Pain X Frequency
Sometimes, when my clients look over a process that could be improved, it is difficult to tell exactly where their bottleneck is located. I use 2 or 3 tools to identify the bottleneck constraint.
The first tool is simply looking for the biggest pile of raw material or work-in-process inventory… this includes looking for the biggest electronic or paper “inbox” as well! This pile of inventory (or information) is waiting for the bottleneck constraint to process it! If the senior managers aren’t sure (or don’t want to be implicated) ask 3 or 4 first line supervisors where they always have to go to get the information, materials, supplies (or safety solutions) to do their jobs…. This method is as good as a bloodhound at tracking down the bottlenecks! (Be advised that sometimes the bottlenecks wear Gucci’s… or boots!)
A second simple tool I have used is to log “backflows” in a process. A backflow occurs when a first-line supervisor or a manager has to go on a “treasure hunt” looking for some piece of material, supply or information that SHOULD have flowed their way but did not. The initial purpose is not to fix the backflow so much as it is to sample and capture a snapshot of what is really going on in the process.
Essentially, the manager creates a log form with the following column headings:
- Date (say, YYMMDD so that they sort nicely in a spreadsheet.)
- Code (or Codes) for the Department(s) where the incident occurred
- Initials of the person logging the incident
- Brief Description
Then the manager or some designee simply logs the incidents. Tip: You might lay this log form out in Landscape format (the wide way) to provide more room for the Brief Description to stay on one line. (Here is a Back Flow Incident Log Excel File (MS-Excel, 14kb) .
There are two kinds of pain in this sort of system.
- Problems which are a little bit of pain and happen all the time. They are the ones that are so inconsequential for the moment that they never justify fixing them.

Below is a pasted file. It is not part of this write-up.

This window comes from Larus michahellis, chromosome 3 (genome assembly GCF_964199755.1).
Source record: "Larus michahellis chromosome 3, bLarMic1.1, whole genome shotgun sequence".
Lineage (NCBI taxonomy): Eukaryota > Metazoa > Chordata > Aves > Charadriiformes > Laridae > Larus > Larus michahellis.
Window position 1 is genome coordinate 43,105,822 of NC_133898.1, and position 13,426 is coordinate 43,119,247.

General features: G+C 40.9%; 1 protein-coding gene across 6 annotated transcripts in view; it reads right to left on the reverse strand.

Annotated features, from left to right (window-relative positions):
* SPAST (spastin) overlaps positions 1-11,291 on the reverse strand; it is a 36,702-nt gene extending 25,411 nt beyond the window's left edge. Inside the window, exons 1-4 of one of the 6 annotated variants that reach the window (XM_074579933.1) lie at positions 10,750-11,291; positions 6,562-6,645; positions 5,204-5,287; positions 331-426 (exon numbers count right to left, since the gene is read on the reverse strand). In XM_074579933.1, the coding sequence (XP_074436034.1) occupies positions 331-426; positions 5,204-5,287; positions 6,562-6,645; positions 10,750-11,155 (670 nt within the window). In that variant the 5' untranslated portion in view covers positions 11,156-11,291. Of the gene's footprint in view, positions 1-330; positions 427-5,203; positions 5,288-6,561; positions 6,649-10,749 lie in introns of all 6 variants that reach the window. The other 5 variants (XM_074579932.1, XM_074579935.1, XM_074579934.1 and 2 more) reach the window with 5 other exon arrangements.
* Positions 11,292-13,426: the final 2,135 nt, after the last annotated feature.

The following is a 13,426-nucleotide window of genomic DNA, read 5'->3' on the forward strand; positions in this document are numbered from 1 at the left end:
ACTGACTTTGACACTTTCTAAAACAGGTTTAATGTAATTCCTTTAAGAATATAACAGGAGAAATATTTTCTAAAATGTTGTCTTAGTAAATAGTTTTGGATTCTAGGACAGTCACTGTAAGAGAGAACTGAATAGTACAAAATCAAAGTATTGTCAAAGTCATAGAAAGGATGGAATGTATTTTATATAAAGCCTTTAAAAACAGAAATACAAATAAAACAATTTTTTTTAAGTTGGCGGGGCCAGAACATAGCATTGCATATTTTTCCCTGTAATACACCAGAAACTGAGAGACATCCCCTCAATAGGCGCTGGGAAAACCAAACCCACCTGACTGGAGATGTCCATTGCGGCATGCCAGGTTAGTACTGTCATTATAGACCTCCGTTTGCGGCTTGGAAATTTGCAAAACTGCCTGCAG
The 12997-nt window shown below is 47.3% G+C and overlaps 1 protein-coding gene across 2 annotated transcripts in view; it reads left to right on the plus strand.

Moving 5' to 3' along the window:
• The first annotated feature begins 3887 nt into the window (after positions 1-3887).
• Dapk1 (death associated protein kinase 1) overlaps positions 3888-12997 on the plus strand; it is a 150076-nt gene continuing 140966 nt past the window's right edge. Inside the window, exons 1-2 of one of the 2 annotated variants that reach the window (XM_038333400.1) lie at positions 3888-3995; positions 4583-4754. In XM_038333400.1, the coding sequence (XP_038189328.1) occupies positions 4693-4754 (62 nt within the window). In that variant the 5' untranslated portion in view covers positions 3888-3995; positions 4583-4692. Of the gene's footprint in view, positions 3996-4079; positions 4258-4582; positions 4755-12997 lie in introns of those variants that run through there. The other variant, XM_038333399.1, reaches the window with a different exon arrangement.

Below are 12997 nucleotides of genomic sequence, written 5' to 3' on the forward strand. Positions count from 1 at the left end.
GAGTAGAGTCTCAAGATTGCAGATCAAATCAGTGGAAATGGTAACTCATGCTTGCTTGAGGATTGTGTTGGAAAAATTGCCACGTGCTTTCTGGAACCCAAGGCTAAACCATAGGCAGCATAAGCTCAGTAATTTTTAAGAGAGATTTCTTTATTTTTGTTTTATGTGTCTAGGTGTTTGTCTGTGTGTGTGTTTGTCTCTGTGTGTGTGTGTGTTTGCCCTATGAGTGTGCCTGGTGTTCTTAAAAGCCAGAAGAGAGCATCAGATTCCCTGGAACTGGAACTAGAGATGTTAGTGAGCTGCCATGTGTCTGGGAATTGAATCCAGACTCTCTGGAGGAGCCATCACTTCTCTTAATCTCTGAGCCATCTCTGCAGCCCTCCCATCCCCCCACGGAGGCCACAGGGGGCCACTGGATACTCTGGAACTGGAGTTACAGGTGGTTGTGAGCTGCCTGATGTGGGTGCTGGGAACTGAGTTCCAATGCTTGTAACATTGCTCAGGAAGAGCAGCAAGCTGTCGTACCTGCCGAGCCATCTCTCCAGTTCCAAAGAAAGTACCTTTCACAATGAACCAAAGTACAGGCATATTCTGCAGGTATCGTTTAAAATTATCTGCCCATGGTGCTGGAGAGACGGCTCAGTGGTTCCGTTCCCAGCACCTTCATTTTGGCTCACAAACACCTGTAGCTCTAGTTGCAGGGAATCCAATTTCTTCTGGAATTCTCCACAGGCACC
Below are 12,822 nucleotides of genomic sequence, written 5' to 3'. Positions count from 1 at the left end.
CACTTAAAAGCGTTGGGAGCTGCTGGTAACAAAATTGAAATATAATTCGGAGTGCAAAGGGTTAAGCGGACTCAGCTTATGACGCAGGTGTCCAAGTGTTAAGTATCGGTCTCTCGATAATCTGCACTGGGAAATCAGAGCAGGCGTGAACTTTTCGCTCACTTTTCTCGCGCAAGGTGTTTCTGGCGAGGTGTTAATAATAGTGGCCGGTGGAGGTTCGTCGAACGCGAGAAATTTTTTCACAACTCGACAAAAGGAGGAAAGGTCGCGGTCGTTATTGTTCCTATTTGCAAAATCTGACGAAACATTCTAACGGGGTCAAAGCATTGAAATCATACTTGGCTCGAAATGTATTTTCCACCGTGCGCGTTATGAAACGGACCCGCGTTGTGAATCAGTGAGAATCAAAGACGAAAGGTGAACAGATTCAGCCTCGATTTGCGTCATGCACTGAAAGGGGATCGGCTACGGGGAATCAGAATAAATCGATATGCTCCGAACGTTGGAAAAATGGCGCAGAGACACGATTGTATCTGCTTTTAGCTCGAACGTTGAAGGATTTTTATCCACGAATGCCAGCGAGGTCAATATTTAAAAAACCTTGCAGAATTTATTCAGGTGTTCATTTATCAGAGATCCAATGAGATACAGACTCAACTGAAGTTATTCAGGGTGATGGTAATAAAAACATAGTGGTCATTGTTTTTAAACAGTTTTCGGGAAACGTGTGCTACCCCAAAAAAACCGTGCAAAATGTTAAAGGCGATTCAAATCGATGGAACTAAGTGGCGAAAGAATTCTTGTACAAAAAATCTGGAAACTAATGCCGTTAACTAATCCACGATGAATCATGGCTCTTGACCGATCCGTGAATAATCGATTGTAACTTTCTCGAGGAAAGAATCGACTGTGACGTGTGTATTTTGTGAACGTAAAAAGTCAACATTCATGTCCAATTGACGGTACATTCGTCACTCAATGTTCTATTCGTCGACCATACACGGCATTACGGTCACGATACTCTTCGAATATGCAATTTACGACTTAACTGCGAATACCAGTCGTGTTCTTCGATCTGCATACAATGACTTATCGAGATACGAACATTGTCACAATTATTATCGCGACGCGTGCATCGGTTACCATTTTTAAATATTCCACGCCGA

- Problems which are infrequent… but produce a large amount of pain! These, on the other hand, are so infrequent as to not justify fixing them.
You can’t go after all of the backflow problems at the same time! However, a simple method of evaluating which of these you should go after first starts with recording how frequently each type of pain occurs, say, number of times per week or month… or shift. Just be consistent with the frequency interval across the whole list.
Next, code how much pain each of them causes, say, on a scale of 1-10. Don’t worry about if you are getting the weighting correct. After you go through 2 or 3 dozen of these items, you will get a very good feel for their relative pain and thence their coding! Simply spend 2-3 minutes and go back and update any errant earlier coding. All of my clients who have used this method go through this learning curve. It is pretty straight forward.
Then, for each item, multiply pain x frequency and sort the list in descending order by this product: with the large numbers at the top. As you look at the event log over the course of 3 to 10 days, the high-volume items pop out at you with big red flashing pain. Take the biggest one… and eliminate it…!
The third tool is introduced in the AVIT Flow Modules document and has to do with process flows being organized into four different types of modules. The point of recognizing the structure is to know where to place the control point in your process. Or, in other words, design the system so the control point IS the bottleneck point.